Assess the patient for additional injuries, particularly life-threatening injuries that may have resulted from the same high-force trauma that caused the hip dislocation. Follow Advanced Trauma Life Support (ATLS) protocols when these are deemed appropriate. Continue management of the hip dislocation as soon as proper evaluation and resuscitation of the patient have insured hemodynamic stability.

Diagnostic imaging

Obtain diagnostic imaging of the patient's bilateral hips and pelvis, choosing the modality that can be performed and evaluated in the shortest duration of time and make the diagnosis. Choices include the following:

  • A single anteroposterior (AP) pelvis view that shows both hips
  • An AP pelvis and a lateral or oblique Judet view
  • A computed tomography (CT) scan of the hip that includes the area from the iliac crest to the symphysis pubis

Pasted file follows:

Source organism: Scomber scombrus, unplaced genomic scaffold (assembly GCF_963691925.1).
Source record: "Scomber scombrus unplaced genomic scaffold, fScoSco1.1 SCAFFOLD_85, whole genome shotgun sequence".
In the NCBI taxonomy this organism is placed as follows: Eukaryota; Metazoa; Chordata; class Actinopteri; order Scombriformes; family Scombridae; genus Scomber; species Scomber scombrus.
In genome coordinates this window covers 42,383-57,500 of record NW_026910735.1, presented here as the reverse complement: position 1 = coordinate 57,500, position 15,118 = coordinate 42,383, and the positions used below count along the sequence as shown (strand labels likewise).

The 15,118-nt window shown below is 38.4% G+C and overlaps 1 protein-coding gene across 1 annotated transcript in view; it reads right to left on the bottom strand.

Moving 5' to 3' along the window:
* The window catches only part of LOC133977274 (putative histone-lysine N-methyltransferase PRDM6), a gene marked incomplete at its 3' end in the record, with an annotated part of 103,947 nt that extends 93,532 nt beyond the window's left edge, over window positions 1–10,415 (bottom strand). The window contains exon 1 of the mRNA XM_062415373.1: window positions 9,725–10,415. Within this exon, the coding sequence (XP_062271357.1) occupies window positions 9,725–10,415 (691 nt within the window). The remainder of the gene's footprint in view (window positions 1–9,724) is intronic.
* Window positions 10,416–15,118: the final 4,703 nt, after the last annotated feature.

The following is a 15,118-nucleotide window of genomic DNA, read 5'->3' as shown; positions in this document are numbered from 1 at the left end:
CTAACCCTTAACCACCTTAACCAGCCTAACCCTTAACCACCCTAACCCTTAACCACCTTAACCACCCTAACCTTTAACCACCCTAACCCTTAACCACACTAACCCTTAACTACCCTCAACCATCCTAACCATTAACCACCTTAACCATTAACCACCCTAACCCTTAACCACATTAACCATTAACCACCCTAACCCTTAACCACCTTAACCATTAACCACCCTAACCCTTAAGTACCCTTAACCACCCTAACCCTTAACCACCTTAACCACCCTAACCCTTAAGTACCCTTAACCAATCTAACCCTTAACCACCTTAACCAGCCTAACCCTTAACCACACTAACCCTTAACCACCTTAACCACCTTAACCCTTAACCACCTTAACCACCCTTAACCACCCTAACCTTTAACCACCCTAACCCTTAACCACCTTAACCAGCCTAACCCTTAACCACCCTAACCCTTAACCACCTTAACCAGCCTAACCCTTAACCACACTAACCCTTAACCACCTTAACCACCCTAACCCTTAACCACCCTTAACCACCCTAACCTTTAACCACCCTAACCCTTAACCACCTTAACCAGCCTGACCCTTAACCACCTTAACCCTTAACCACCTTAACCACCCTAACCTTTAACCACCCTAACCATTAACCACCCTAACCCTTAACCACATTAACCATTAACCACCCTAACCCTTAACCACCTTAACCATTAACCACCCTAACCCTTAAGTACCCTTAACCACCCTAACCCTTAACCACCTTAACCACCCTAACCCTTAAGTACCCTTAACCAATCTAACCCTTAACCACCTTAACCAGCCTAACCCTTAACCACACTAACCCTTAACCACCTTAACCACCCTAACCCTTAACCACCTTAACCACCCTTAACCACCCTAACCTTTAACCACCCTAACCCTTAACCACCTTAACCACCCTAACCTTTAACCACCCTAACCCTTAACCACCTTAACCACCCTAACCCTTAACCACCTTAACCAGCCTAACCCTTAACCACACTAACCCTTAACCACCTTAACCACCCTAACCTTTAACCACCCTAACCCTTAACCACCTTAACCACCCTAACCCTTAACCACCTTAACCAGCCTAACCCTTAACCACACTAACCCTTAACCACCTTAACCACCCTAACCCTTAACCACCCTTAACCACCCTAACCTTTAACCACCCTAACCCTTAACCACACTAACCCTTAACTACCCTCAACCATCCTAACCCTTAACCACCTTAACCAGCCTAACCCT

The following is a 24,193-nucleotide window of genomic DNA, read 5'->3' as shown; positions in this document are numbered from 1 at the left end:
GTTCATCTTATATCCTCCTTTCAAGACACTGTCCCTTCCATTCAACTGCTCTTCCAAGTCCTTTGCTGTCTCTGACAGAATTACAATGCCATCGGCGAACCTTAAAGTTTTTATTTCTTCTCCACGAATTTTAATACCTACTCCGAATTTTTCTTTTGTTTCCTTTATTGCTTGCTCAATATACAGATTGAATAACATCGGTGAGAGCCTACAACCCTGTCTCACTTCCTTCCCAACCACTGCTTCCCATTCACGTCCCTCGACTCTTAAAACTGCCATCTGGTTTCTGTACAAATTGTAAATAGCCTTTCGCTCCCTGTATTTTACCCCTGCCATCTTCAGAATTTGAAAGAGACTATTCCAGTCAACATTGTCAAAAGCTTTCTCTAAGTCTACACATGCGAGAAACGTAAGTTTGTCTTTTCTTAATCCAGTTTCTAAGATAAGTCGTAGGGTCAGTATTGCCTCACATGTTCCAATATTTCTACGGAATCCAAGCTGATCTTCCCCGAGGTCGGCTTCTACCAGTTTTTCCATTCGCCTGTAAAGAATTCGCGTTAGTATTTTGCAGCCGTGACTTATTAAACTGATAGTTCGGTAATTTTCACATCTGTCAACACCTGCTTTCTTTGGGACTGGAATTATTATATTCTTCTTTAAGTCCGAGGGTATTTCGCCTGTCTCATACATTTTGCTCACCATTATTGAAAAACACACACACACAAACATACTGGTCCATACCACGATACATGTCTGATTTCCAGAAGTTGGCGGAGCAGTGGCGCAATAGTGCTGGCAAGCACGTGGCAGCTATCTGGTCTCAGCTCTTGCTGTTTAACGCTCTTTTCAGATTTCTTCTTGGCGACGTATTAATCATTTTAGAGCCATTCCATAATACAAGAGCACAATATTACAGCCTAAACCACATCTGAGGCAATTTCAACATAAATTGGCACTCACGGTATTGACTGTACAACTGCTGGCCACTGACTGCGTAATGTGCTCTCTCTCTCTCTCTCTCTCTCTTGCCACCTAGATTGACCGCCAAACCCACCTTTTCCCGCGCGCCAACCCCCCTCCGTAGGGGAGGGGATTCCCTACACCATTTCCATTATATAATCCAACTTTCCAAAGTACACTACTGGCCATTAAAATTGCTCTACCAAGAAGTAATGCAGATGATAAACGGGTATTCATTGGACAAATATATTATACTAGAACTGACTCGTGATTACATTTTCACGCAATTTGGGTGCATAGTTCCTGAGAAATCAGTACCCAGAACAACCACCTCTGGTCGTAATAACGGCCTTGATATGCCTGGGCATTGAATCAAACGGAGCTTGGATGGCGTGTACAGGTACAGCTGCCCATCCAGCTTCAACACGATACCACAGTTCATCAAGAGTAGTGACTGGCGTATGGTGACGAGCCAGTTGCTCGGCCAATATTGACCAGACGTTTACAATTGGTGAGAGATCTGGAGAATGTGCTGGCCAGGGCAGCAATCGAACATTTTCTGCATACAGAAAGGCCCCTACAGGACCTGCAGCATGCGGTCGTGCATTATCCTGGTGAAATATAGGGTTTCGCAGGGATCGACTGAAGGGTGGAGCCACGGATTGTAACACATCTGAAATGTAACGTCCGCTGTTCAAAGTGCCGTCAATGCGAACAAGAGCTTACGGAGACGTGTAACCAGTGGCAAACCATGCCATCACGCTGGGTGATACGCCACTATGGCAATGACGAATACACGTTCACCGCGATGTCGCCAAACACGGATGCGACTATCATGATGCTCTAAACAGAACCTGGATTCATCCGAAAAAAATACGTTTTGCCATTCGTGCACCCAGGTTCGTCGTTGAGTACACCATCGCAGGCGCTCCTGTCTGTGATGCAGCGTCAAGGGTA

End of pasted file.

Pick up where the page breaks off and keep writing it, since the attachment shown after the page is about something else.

Plain film radiographs are usually the diagnostic modality of choice because they can be performed and evaluated in a very short amount of time. Because of the observance of ATLS protocols, an AP view of the pelvis, including adequate views of the bilateral hips, is commonly the only film acquired before the diagnosis is confirmed; if the patient is unstable in this setting, it may be the only option.

An additional lateral or oblique Judet view of the pelvis may yield more information about the presence and direction of the dislocation than a single AP pelvis view would. However, additional radiographs may be difficult to obtain secondary to the patient's pain, and the acquisition of the additional views should not delay patient care (eg, by interfering with acute resuscitation).